Mercy Housing pilots After School KidzLit™ program

Mercy Housing is one of the largest developers of affordable housing and has developed, preserved, or financed nearly 48,500 homes since 1981. Mercy Housing begins with housing, but goes beyond to strengthen the lives of people who call Mercy Housing home. A variety of Resident Service programs are available to residents at many of the properties across the country. Mercy Housing Resident Services has a particularly strong focus on youth and helps to address the needs of young people living in poverty.

In today’s communities strong reading skills are essential for youth to succeed in school and in society.[i] At Mercy Housing most of the youth programs currently focus on literacy being incorporated through silent reading time or reading books aloud. This created a great opportunity to conduct an evidence-based pilot for literacy programming.

The After School KidzLit™ pilot was conducted from September 2013 to May 2014. There were approximately 250 youth between the ages of 5-16 participating in youth programming.  A total of 11 sites were used. The intervention sites implemented After School KidzLit™ within the existing after school program, and the comparison sites implemented the usual after school programming offered at the property.

The staff who participated in the After School pilot sites received training on positive youth development principles, techniques, and strategies for classroom management. Staff also received ten hours of training on implementing After School KidzLit™.  To ensure that the curriculum was delivered and designed with consistency across sites, Mercy Housing developed a fidelity scale checklist. This checklist ensured the five main elements were being executed and it also measured the appropriateness of program space, lesson planning, and classroom management. The staffs were then able to collect pre and post-test assessments for KidzLit™ participants and the comparison groups.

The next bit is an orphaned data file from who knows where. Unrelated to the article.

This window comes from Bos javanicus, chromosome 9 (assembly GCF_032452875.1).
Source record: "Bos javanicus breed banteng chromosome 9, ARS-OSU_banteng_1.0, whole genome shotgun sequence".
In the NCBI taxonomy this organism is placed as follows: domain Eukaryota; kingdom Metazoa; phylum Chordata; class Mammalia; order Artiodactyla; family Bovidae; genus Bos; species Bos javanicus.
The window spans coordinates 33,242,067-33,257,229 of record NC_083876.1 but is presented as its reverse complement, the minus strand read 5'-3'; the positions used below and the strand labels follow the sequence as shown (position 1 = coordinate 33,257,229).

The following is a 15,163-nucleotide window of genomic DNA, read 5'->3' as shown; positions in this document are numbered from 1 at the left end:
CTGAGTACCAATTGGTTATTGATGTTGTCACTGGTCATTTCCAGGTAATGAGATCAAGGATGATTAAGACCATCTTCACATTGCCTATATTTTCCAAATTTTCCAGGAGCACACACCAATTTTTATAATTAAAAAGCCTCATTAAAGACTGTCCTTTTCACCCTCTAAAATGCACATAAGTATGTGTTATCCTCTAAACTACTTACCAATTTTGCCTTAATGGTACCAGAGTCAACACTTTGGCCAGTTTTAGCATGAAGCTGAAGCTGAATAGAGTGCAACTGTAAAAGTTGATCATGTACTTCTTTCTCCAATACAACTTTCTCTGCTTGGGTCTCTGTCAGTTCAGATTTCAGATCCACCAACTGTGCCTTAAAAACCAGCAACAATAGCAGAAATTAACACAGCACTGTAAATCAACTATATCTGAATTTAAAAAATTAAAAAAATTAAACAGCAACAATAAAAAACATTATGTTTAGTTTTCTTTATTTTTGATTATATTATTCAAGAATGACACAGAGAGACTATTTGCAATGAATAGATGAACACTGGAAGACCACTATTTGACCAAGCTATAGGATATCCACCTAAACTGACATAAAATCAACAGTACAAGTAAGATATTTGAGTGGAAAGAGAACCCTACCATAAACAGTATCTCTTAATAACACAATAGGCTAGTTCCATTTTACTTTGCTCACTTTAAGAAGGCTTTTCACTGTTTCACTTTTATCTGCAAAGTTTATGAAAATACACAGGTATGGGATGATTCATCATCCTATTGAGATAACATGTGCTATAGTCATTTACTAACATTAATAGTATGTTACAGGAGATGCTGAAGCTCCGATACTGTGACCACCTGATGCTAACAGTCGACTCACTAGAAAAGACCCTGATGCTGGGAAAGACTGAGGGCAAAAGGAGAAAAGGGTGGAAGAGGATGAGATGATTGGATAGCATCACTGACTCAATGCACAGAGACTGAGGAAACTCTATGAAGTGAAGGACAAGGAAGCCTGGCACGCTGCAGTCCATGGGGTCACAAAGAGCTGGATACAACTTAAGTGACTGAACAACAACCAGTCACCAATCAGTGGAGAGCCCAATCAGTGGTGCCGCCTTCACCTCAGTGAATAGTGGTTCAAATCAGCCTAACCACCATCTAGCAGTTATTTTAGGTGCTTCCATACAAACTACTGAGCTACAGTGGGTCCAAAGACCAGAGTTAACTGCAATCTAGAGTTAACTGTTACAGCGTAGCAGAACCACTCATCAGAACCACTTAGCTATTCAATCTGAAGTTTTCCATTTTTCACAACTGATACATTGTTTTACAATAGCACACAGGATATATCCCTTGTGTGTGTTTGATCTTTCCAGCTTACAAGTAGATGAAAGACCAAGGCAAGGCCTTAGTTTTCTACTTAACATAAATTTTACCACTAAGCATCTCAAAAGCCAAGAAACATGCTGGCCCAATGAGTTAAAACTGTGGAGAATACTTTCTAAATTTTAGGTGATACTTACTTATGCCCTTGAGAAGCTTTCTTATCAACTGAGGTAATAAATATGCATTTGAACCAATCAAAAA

The results of the After School KidzLit™ pilot were encouraging. KidzLit™ participants experienced higher levels of enjoyment in being read to, reading, writing, and discovering new words following the program. They also showed increased skills in reading, comprehension, memory, writing, and group participation. KidzLit™ participants also showed improvement in interpersonal competencies such as helping others, talking in groups, and sharing about themselves. While there was great success the pilot limitations included significant participant attrition from the comparison group.

Affordable housing organizations such as Mercy Housing face numerous challenges in sustaining these interventions. Selecting a curriculum that was adequately structured to provide a framework for training and supervision of staff, yet flexible enough to respond to the changing needs of children of varied age groups and social situations is critical to implementing sustaining evidence- based programs. Jennifer Covert, National Resident Services Director of Programs and Evaluations stated, “The After School KidzLit™ pilot demonstrated positive results and has established a platform for implementation of other evidence-based curriculum throughout our Mercy Housing properties. We are excited to help the kids continue to build strong reading skills and be successful in life.”

About Mercy Housing

Founded in 1981, Mercy Housing, a national not-for-profit affordable housing organization headquartered in Denver, has a presence in 41 states, serves more than 152,000 people on any given day and has participated in the development, financing or operation of more than 45,000 homes. Mercy Housing serves families, veterans, seniors and people with special needs (formerly homeless, people with HIV/AIDS and the developmentally disabled). For more information about Mercy Housing, please visit mercyhousing.org and follow us on Twitter at @mercyhousing.

Afterschool KidzLit Pilot 2013-2014 Final Report

[i] Shanahan, T., Callison, K., Carriere, C., Duke, N. K., Pearson, P. D., Schatschneider, C., & Torgesen, J. (2010). Improving Reading Comprehension in Kindergarten through 3rd Grade. Washington, DC: National Center for Education Evaluation and Regional Assistance, Institute of Education Sciences, U.S. Department of Education.

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